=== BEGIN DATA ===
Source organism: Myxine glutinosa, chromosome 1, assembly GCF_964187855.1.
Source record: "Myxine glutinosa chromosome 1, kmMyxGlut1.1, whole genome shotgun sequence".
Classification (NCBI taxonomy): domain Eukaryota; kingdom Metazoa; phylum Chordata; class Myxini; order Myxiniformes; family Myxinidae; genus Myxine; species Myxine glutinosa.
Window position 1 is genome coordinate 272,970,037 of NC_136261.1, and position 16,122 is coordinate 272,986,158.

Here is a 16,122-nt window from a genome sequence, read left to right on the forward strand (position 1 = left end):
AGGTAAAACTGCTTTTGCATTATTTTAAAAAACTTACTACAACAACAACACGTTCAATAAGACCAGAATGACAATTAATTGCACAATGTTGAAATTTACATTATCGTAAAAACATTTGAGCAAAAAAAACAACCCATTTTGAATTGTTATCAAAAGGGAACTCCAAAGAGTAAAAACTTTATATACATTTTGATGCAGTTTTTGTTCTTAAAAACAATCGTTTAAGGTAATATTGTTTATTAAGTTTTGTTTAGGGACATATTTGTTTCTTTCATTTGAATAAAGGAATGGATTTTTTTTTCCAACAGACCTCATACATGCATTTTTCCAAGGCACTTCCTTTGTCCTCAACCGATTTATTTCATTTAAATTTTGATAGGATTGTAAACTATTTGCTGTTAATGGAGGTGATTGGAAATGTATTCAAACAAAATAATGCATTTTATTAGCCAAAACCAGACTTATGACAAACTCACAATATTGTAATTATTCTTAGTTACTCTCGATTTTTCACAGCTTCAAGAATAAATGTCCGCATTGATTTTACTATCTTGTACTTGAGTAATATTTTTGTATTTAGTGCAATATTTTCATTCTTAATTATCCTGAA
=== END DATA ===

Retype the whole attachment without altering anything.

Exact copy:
Source organism: Myxine glutinosa, chromosome 1, assembly GCF_964187855.1.
Source record: "Myxine glutinosa chromosome 1, kmMyxGlut1.1, whole genome shotgun sequence".
Classification (NCBI taxonomy): domain Eukaryota; kingdom Metazoa; phylum Chordata; class Myxini; order Myxiniformes; family Myxinidae; genus Myxine; species Myxine glutinosa.
Window position 1 is genome coordinate 272,970,037 of NC_136261.1, and position 16,122 is coordinate 272,986,158.

Here is a 16,122-nt window from a genome sequence, read left to right on the forward strand (position 1 = left end):
AGGTAAAACTGCTTTTGCATTATTTTAAAAAACTTACTACAACAACAACACGTTCAATAAGACCAGAATGACAATTAATTGCACAATGTTGAAATTTACATTATCGTAAAAACATTTGAGCAAAAAAAACAACCCATTTTGAATTGTTATCAAAAGGGAACTCCAAAGAGTAAAAACTTTATATACATTTTGATGCAGTTTTTGTTCTTAAAAACAATCGTTTAAGGTAATATTGTTTATTAAGTTTTGTTTAGGGACATATTTGTTTCTTTCATTTGAATAAAGGAATGGATTTTTTTTTCCAACAGACCTCATACATGCATTTTTCCAAGGCACTTCCTTTGTCCTCAACCGATTTATTTCATTTAAATTTTGATAGGATTGTAAACTATTTGCTGTTAATGGAGGTGATTGGAAATGTATTCAAACAAAATAATGCATTTTATTAGCCAAAACCAGACTTATGACAAACTCACAATATTGTAATTATTCTTAGTTACTCTCGATTTTTCACAGCTTCAAGAATAAATGTCCGCATTGATTTTACTATCTTGTACTTGAGTAATATTTTTGTATTTAGTGCAATATTTTCATTCTTAATTATCCTGAA